TIC can increase better health outcomes for patients and provide more enjoyable working conditions for dental professionals. Both can also benefit from self-care, such as exercise, meditation, work-life balance, reading, or even trying something new. To learn more about trauma-informed care, visit the Trauma-Informed Care Implementation Resource Center at rdhmag.com/traumainformedcare. 

Editor’s note: This article appeared in the June 2022 print edition of RDH magazine. Dental hygienists in North America are eligible for a complimentary print subscription. Sign up here.

References

  1. Oh JE, Lopez-Santacruz HD. 2020. Adaptation measures in dental care for children with history of adverse childhood experiences: a practical proposal. Spec Care Dentist. 2021;41(1):3-12. doi:10.1111/scd.12527
  2. Violence against children. World Health Organization. June 8, 2020. https://www.who.int/news-room/fact-sheets/detail/violence-against-children
  3. ACEs and toxic stress: frequently asked questions. Center on the Developing Child. Harvard University. 2020. https://developingchild.harvard.edu/resources/aces-and-toxic-stress-frequently-asked-questions/
  4. Preventing adverse childhood experiences (ACEs): leveraging the best available evidence. Division of Violence Prevention. National Center for Injury Prevention and Control. Centers for Disease Control and Prevention. 2021. https://www.cdc.gov/violenceprevention/pdf/preventingACES.pdf
  5. Bartlett JD, Steber K. How to implement trauma-informed care to build resilience to childhood trauma. Child Trends. May 9, 2019. https://www.childtrends.org/publications/how-to-implement-trauma-informed-care-to-build-resilience-to-childhood-trauma
  6. Raja S, Hoersch M, Rajagopalan CF, Chang P. Treating patients with traumatic life experiences: providing trauma-informed care. J Am Dent Assoc. 2014;145(3):238-245. doi:10.14219/jada.2013.30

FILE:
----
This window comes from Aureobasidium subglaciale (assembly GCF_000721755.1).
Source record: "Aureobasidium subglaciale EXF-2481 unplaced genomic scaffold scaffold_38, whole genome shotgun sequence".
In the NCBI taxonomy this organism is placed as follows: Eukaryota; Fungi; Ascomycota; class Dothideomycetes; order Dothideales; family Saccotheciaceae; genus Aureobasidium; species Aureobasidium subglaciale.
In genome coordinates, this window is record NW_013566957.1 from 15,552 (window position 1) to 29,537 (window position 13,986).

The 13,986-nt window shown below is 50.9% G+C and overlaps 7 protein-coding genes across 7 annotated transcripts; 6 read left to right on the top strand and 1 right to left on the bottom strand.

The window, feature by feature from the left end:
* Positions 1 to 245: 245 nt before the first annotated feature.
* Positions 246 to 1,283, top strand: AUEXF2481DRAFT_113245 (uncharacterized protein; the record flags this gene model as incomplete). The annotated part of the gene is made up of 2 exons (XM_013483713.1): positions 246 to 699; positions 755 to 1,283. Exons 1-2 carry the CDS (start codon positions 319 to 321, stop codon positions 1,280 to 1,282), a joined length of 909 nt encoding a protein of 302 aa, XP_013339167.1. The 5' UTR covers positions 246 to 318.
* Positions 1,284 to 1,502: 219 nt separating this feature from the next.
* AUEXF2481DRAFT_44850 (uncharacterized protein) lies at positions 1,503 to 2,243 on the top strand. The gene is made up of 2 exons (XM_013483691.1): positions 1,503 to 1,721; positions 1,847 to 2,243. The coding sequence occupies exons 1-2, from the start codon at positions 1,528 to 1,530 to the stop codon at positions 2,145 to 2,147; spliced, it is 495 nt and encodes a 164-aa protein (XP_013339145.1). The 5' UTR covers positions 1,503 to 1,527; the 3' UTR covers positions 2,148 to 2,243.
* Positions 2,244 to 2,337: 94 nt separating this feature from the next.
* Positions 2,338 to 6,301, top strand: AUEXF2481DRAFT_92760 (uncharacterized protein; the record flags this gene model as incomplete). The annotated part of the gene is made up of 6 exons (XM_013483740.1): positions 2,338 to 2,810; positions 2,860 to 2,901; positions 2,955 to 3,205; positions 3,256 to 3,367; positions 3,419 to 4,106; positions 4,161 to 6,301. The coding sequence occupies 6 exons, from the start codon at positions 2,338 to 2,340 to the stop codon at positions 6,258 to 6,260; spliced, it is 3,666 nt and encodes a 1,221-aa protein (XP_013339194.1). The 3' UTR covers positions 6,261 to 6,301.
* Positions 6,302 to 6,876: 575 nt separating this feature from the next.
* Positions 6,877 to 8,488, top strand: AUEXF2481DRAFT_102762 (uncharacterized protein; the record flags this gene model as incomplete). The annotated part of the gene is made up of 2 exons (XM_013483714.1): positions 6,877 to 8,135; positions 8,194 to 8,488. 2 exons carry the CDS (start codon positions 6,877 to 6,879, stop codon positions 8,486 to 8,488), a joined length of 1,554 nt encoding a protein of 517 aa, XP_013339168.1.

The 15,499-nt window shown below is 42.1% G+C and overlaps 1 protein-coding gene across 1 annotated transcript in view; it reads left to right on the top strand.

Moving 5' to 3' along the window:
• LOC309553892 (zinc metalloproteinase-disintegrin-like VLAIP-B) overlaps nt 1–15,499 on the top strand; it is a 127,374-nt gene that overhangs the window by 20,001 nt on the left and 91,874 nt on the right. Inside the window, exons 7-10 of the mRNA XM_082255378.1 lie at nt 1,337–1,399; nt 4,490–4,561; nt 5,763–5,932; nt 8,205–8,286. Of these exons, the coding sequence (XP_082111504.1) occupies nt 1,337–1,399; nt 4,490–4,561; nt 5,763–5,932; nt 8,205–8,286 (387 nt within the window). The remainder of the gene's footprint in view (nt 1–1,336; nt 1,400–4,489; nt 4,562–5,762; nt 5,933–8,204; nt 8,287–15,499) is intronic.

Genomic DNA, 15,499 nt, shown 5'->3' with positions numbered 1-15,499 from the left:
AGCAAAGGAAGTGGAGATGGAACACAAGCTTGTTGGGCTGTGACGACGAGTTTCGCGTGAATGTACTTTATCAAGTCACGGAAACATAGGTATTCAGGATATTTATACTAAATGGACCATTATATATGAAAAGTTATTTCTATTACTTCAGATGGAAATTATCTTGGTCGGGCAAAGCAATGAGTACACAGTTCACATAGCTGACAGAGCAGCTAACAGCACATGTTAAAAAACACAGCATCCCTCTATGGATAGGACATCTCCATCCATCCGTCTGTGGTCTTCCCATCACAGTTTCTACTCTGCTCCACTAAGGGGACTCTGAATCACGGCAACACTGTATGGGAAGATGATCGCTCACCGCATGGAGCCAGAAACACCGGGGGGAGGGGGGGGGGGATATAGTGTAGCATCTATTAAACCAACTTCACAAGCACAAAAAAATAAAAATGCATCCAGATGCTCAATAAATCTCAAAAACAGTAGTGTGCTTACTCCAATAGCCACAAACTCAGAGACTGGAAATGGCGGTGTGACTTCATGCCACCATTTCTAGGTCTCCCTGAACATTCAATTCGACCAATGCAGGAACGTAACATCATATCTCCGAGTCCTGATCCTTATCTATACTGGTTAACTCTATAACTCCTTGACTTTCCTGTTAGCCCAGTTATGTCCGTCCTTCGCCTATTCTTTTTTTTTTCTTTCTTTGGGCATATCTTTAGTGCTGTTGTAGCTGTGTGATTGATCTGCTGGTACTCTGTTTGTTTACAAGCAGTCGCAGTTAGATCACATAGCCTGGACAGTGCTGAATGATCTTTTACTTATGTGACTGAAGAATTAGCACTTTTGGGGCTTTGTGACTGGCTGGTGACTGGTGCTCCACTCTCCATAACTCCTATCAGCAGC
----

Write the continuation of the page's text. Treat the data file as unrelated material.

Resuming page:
7. We all have a role in preventing ACEs. Injury Prevention and Control: Division of Violence Prevention. Centers for Disease Control and Prevention. October 19, 2018. https://vetoviolence.cdc.gov/apps/aces-training/#/
  8. Raja S, Rajagopalan CF, Kruthoff M, Kuperschmidt A, Chang P, Hoersch M. Teaching dental students to interact with survivors of traumatic events: development of a two-day module. J Dent Educ. 2015;79(1):47-55.
  9. Bereiter J. 2017. Vicarious trauma and burnout in healthcare providers and how a trauma informed system can help. IHS Trauma Informed Care & Historical Trauma Informed Care Webinar Series: Part III in 3 part series for healthcare providers. Division of Community Behavioral Health. Department of Psychiatry and Behavioral Sciences. University of New Mexico Health Sciences Center. https://www.ihs.gov/sites/telebehavioral/themes/responsive2017/display_objects/documents/slides/traumainformedcare/ticmedicalthree082417.pdf
  10. Trauma informed care in the dental office. Pennsylvania Academy of General Dentistry. October 7, 2021. https://pagd.mynewscenter.org/trauma-informed-care-in-the-dental-office/
  11. Stalker CA, Carruthers Russell BD, Teram E, Schachter CL. Providing dental care to survivors of childhood sexual abuse: treatment considerations for the practitioner. J Am Dent Assoc. 2005;136(9):1277-1281. doi:10.14219/jada.archive.2005.0344
  12. What is trauma? Trauma-Informed Care Implementation Resource Center. Center for Health Care Strategies. 2021. https://www.traumainformedcare.chcs.org/what-is-trauma/
  13. What is trauma-informed care? Trauma-Informed Care Implementation Resource Center. Center for Health Care Strategies. 2021. https://www.traumainformedcare.chcs.org/what-is-trauma-informed-care/
  14. Abuse/survivors of abuse. Good Therapy. Updated November 21, 2019. https://www.goodtherapy.org/learn-about-therapy/issues/abuse
  15. Willumsen T. The impact of childhood sexual abuse on dental fear. Community Dent Oral Epidemiol. 2004;32(1):73-79. doi:10.1111/j.1600-0528.2004.00120.x
  16. Douglas LM. Dental hygiene care for survivors of childhood abuse. Oral Health. September 26, 2018. https://www.oralhealthgroup.com/features/dental-hygiene-care-for-survivors-of-childhood-abuse/
  17. Larijani HH, Guggisberg M. Improving clinical practice: what dentists need to know about the association between dental fear and a history of sexual violence victimisation. Int J Dent. 2015;2015:452814. doi:10.1155/2015/452814

https://www.rdhmag.com/pathology/article/14276118/traumainformed-care-what-to-look-for-and-how-to-help

Next Post

Study Confirms Benefit of Supplements for Slowing Age-Related Macular Degeneration

Summary: The AREDS2 dietary supplement that substitutes antioxidants lutein and zeaxanthin for beta-carotene reduces the risk of age-related macular degeneration progression, a new study reveals. Source: NIH The Age-Related Eye Disease Studies (AREDS and AREDS2) established that dietary supplements can slow progression of age-related macular degeneration (AMD), the most common cause of […]